Dewar’s ‘Double Double’ Scotch Whisky Gets Even Better

Dewar’s Double Double, a range of aged and blended scotch-whiskies are finally in India. But are they worth the expensive price tag?

For more than 175 years, Dewar’s has been at the top of the game with its scotch whiskies. Its blended whiskies, including the hugely popular White Label, have earned the brand more awards than any other equivalent liquor maker. Dewar’s, of course, pioneered the double ageing process, where blended single grain whiskies, and single malts are first aged separately, and then blended together and aged once again, resulting in products that are smooth and have a depth of flavour, marketed under the eponymous ‘Double Double’ name. Three years ago, Stephanie Macleod, the seventh master distiller at Dewar’s, tweaked the process further by ageing the whiskies an additional year to create a new range of award-winning Double Double whiskies. Dewar’s Double Double 21 YO, 27 YO, and 32 YO stand out because these whiskies spend around a year in specially selected sherry casks as part of their finishing process, which gives them a brand new character.



They’re subsequently bottled at 46% ABV, sans chill filtration and colour adjustment, in uniquely shaped 500 ml bottles. Up to 40 of the finest grain and single malt whiskies come together to form the blend, with the Aberfeldy single malt remaining at the heart of it, like it has been since 1898. The whiskies proved to be a massive success, and have been in continuous limelight since their launch. In 2019, Macleod made history, becoming the first woman to win the coveted Master Blender Of The Year honour. And Dewar’s Double Double 32 Year Old has won the Blended Scotch of the Year every year since its introduction at the International Whisky Competition. The 27 YO, too, has maintained its spot in the top three. But the big news came in 2020, when the 32 YO was crowned Whisky of the Year, beating competition from around the world, including coveted single malts fromScotland, Ireland, Japan, and the US. It was a rare occasion that a blended Scotch was so honoured. India recently got its first taste of these whiskies. Over an intimate, well-curated gathering in Delhi, Macleod herself led the 40 odd aficionados through the three gems. I was there, and found them to be excellent sipping whiskies. They are exceptionally smooth, delicate, and nuanced, featuring a spectrum of flavours, depth of intensity, layers of complexity, and individual characters. It’s not common to find 27-and 32-YO expressions on the shelves, let alone with such cask finishes. So, it was a wonderful opportunity to taste these whiskies guided systematically by the master herself. Here are my notes from the session.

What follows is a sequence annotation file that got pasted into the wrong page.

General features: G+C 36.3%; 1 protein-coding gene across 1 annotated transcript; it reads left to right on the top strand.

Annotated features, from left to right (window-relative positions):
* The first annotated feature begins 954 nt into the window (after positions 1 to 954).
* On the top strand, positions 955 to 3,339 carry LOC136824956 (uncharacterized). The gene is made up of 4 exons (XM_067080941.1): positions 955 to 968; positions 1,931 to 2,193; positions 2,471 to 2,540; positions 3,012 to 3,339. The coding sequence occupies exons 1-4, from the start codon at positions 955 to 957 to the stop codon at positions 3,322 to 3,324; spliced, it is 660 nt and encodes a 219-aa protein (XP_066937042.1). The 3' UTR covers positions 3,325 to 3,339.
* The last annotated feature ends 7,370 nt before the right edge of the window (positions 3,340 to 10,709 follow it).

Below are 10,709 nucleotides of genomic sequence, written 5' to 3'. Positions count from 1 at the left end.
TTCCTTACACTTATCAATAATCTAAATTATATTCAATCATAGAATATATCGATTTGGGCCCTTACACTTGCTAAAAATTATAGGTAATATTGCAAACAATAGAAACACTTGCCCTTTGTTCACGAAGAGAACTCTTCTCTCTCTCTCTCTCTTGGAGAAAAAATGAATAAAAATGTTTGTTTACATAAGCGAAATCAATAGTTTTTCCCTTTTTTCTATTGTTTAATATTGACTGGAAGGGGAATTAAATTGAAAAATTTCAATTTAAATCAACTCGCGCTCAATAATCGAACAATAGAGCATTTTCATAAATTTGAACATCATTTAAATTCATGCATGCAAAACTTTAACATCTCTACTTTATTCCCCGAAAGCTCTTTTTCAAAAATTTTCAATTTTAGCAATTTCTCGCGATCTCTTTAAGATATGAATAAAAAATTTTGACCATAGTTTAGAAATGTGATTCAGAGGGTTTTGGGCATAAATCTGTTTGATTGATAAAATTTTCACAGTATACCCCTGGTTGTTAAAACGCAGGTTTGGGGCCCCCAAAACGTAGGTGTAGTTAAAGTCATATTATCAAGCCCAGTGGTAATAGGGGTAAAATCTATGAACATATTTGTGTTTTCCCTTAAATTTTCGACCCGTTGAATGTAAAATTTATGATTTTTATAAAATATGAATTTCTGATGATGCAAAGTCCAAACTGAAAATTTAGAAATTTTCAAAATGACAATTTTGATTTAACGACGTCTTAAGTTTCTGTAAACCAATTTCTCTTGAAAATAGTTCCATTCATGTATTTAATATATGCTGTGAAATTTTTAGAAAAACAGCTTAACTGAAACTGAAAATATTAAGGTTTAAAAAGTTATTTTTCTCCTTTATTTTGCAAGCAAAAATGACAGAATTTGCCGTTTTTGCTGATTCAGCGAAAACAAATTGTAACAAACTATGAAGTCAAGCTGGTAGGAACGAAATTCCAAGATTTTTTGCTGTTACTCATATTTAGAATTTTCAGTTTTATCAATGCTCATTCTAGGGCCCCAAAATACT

Aged in Oloroso sherry casks, this whisky is super concentrated yet playful. Oloroso is a sherry that ages oxidatively in oak casks, picking up tons of concentration, dried nuttiness, tobacco, balsamic, and oxidative notes with sweet hints of toffee, caramel, tropical fruits, and softwood. The wine’s character is well mingled in the layers, but not very obviously. Savoury and earthy characteristics complement the husky and chewy profile. It finishes on a playful, sweet, warm, and spicy note with almond-like nuttiness. Acidity and warmth are soft and balanced, making it a fun, yet sincere dram.


Price: Rs 12,000 in Gurugram




This whisky is aged in casks that once contained Palo Cortado, an unusual form of sherry that undergoes an initial ageing under the veil of a naturally occurring yeast called, flor, but eventually loses it, and then ages oxidatively like an Oloroso. The resulting wine has a weighty, complex palate that retains its crispness and dryness. The whisky, on the other hand, has notes of aged seaside shells, dark chocolate, aged meat, dried and old savouriness, and an obvious creaminess, much like a cashew paste. But the dominant flavour has a feel of forest earth, mushroom, saddle leather, and tobacco, cut through by the taste of under-ripe citrus that brings forth youth and freshness to the big, bold, imposing personality of this complex whisky.


Price: Rs 22,000 in Gurugram





This whisky is aged in casks that once held Pedro Ximenez sherry, a dark, sticky, syrupy sweet wine that’s made from raisinated white grapes. Think sultanas, dried peaches, figs, honey, caramel, wax, and baked apples. The whisky is tightly bound. A few swirls won’t do, you’ll need to sit and listen to it as it opens up. Uber concentrated, it’s unlike anything I’ve tasted. Dense, deep, and complex, it expectedly has a touch of golden raisins. Hints of varnish and oxidative hues take over with a husky palate, where tannins make an appearance as well. There’s ample spice, which is neither sweet nor warm, just aromatic with an alluring peppery zing. Notes of cigar leaf dominate on the long finish alongside an amalgamation of other tertiary notes and smoke. Overall, it is a gastronomic delight. Only a small allocation will reach India. Pick it up at the first opportunity.


Price: Rs 35,000 in Gurugram

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